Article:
Have an Idea, Proposal or Project?
The development of a bicycle and/or pedestrian project includes several stages. First, a need is identified either through community input, a local planning process and/or a review of existing conditions. This "need" is converted into a project through an analysis of existing conditions, the identification of goals and/or vision for bicycle/pedestrian mobility, and then the identification of a specific action (a.k.a. project) that would achieve this vision, or at least a step toward achieving that vision. Most communities take a comprehensive approach to identifying how to achieve better bicycle/pedestrian mobility through development of a comprehensive transportation plan and/or a bicycle/pedestrian plan.
Once a project has been identified, the project sponsor needs to design the facility, document environmental impacts (if federal funding is being used), purchase any needed right-of-way, construct the facility and finally maintain the facility. It seems like a long process, and sometimes it is, but the process is designed to ensure the best, safest and most efficient use of money. A variety of funding sources can be used for bicycle and pedestrian projects. Click here to review the Transit, Bicycle and Pedestrian Funding Guide developed by ITD.
Projects located on the federal aid system must follow ITD's design standards unless the local community has received approval from ITD to use their own standards. For more information on ITD design standards, follow these links
Design Manual (check out section A.15.16)
Traffic Manual (check out sections 800 and 900)
Role of the Individual/Advocacy Group
What can you do as an individual and/or advocacy group? You can help identify projects, act as a stakeholder in a local planning effort, provide oversight and/or services for construction projects, partner with local government as a project sponsor, or act as your own project sponsor.
If you are an individual and/or an advocacy group and you have an idea for a project and/or program, your first step is to work with your local community on and/or your Local Mobility Management Network to get your idea, project, program included in the local coordination plan, comprehensive plan, and/or other relevant planning document.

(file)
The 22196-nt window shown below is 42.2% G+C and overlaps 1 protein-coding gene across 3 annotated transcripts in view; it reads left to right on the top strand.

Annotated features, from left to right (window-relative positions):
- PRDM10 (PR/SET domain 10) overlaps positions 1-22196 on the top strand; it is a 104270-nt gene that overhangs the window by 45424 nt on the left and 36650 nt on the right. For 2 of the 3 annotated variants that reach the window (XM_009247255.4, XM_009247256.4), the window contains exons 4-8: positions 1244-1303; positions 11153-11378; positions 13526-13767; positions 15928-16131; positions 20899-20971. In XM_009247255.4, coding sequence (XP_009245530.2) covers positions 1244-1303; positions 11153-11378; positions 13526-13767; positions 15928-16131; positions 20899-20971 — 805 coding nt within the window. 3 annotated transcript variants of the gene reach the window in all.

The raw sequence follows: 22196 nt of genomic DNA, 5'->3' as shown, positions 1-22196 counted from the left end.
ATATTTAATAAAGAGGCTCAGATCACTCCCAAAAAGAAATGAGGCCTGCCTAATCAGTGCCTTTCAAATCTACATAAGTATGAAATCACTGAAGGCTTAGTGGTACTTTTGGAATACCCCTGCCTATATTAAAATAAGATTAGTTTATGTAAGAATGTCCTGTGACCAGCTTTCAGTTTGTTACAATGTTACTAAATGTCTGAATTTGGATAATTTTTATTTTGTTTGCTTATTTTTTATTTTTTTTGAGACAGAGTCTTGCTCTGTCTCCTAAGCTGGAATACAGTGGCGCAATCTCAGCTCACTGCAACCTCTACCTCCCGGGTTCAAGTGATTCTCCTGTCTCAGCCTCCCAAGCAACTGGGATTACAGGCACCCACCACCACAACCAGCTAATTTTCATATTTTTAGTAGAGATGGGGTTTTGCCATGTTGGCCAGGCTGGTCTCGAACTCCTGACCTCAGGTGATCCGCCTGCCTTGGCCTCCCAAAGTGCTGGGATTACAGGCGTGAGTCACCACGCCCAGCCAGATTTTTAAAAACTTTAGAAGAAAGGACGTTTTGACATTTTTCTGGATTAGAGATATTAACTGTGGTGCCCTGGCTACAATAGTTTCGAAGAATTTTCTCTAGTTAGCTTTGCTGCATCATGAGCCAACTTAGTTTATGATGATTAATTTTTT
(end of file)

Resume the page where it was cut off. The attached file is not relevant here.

Instances occur where a project receives funding and is actually constructed without first being identified in a planning document. However, there is considerable value in having a project included in a planning document. There, a project is tied to a need, a goal, and/or a vision for the area. It is vetted through the public (most plans include a public involvement component), it is evaluated and prioritized against other important needs/projects, and potential funding sources are identified.
Project and/or Program Funding Opportunities
Check out the following links below for funding programs administered by ITD. Additional funding programs, along with the ones identified below, are included in the Transit, Bicycle and Pedestrian Funding Guide. The purpose of this guide is to help identify potential funding sources as well as show how to leverage opportunities. Please note that most of the funding opportunities below are for projects that provide a transportation benefit - not just a recreational one.
Transportation Enhancement (TE)
Safe Routes to School (SR2S)
Know of a project already identified in a planning document but does not have funding associated with it? Let the Bicycle and Pedestrian Coordinator know. Click here to see a list of currently identified projects that do not currently have funding.